One of the privileges of my life and career, traveling around the world as a businessman and motivational speaker, is my chance to observe and compare the cultures of different countries. The last time I checked, there were over 195 nations on earth, plus a few islands and territories. Currently I work in 150 of them and counting.
No matter where I go, I’m always conscious of having been born and raised in an Irish household in Boston, Massachusetts. Being a Bostonian is a big part of my identity. So is being Irish.
My mother grew up in Ballindine, a tiny village in County Mayo, Ireland. It had only a hundred people back then; by 2018, it was still deeply rural with only 349 citizens. The family’s livelihood was dairy farming with cows and sheep. To get to school each day, she often had to walk through unpaved mud and farmland muck to the neighboring small village of Irishtown. Moving to America was a massive change in her lifestyle.
For years, starting as a boy and as I thought of my mother’s background, I kept trying to learn exactly which ship had brought her across the Atlantic Ocean. Answering that question became an ongoing mission for me: everyone in the family seemed to have a different story about how she got here.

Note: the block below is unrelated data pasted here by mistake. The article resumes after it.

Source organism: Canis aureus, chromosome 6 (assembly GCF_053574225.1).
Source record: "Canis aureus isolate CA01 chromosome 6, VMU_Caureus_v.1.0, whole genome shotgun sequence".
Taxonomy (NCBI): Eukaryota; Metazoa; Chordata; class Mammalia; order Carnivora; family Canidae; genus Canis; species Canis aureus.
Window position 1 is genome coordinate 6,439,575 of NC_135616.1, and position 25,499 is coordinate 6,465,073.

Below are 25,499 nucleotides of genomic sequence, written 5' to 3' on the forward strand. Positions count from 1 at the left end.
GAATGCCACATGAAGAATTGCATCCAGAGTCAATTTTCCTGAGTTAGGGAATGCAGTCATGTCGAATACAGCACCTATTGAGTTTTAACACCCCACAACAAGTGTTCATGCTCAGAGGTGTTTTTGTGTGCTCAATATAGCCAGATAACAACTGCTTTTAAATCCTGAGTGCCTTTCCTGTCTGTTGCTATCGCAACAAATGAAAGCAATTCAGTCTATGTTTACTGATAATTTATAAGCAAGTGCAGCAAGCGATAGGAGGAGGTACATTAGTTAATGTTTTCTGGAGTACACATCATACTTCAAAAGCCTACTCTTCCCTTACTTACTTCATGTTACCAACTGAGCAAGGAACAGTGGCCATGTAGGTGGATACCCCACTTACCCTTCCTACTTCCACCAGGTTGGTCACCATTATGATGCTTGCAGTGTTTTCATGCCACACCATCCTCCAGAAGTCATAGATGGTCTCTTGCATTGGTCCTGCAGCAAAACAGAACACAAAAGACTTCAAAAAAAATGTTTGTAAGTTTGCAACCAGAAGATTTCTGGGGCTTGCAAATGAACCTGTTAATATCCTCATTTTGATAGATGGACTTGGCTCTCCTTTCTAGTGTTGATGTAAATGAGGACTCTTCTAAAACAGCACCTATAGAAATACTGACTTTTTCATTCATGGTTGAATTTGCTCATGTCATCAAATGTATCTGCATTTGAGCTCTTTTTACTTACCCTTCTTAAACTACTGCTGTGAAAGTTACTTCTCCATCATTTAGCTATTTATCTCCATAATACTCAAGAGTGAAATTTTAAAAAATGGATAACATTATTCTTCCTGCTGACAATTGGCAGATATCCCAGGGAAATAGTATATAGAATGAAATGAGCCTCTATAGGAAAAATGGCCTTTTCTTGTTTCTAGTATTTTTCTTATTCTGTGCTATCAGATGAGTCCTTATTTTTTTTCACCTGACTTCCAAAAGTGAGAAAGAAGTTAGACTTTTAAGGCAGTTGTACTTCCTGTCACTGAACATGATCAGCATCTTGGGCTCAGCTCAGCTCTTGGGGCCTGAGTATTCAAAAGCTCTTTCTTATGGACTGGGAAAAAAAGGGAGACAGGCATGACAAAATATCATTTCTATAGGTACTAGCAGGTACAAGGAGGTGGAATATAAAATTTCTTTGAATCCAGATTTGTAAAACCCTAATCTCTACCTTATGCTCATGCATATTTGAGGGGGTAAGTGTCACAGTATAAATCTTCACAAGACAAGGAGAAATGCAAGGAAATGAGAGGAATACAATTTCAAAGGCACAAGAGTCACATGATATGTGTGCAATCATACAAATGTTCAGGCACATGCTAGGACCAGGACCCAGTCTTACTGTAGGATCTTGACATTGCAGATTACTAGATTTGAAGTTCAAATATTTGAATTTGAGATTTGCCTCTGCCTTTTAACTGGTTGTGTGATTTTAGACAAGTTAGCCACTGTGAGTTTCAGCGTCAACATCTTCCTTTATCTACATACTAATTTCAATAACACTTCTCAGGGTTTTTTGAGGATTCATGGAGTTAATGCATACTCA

Finally, on a recent trip to Ireland, one of my aunts combined her memory with the Internet. We established that my mom had come over on a ship in 1952 at the age of 18. I was amazed to learn that she had taken a train from County Mayo to board a ship in Cobh, on the seaside of Cork city. Cobh was the last place the Titanic docked before it sank. The last sight those ill-fated passengers took in as their ship sailed away was the Cathedral on the hill. Mom probably looked out at that exact same hill as her ship sailed away to the USA.
My dad was born in Boston but his parents, too, came over on a boat from Ireland. He embodied the same cultural inheritance as my mother: a commitment to working as hard and as steadily as you need to, in order to achieve a goal. They were the opposite of pampered. Both of my parents were diligent and determined in their drive to provide for the family. The two of them together taught me the ethos of hard work,
My parents were also strong believers in the American dream. One of the reasons they worked so steadily was to achieve their ambition for me: that young John would become the family’s first grandchild to obtain a college degree. They were proud to make that possible and I’ll always be grateful to them.
Beyond sheer hard work, religious faith was also a core value in my Irish family. I spent 12 years as a boy attending Catholic school and being a member of the Catholic Youth Organization, CYO. Yes, I enjoyed sports — baseball, football and street hockey. But our lives, first and foremost, revolved around the church.
Even now, I attend every week and am a Lector and Eucharistic minister. Unfortunately, the number of both the Irish and Americans going to Mass has greatly declined. But I will always speak in glowing terms about the church because it did so much for me as I grew up.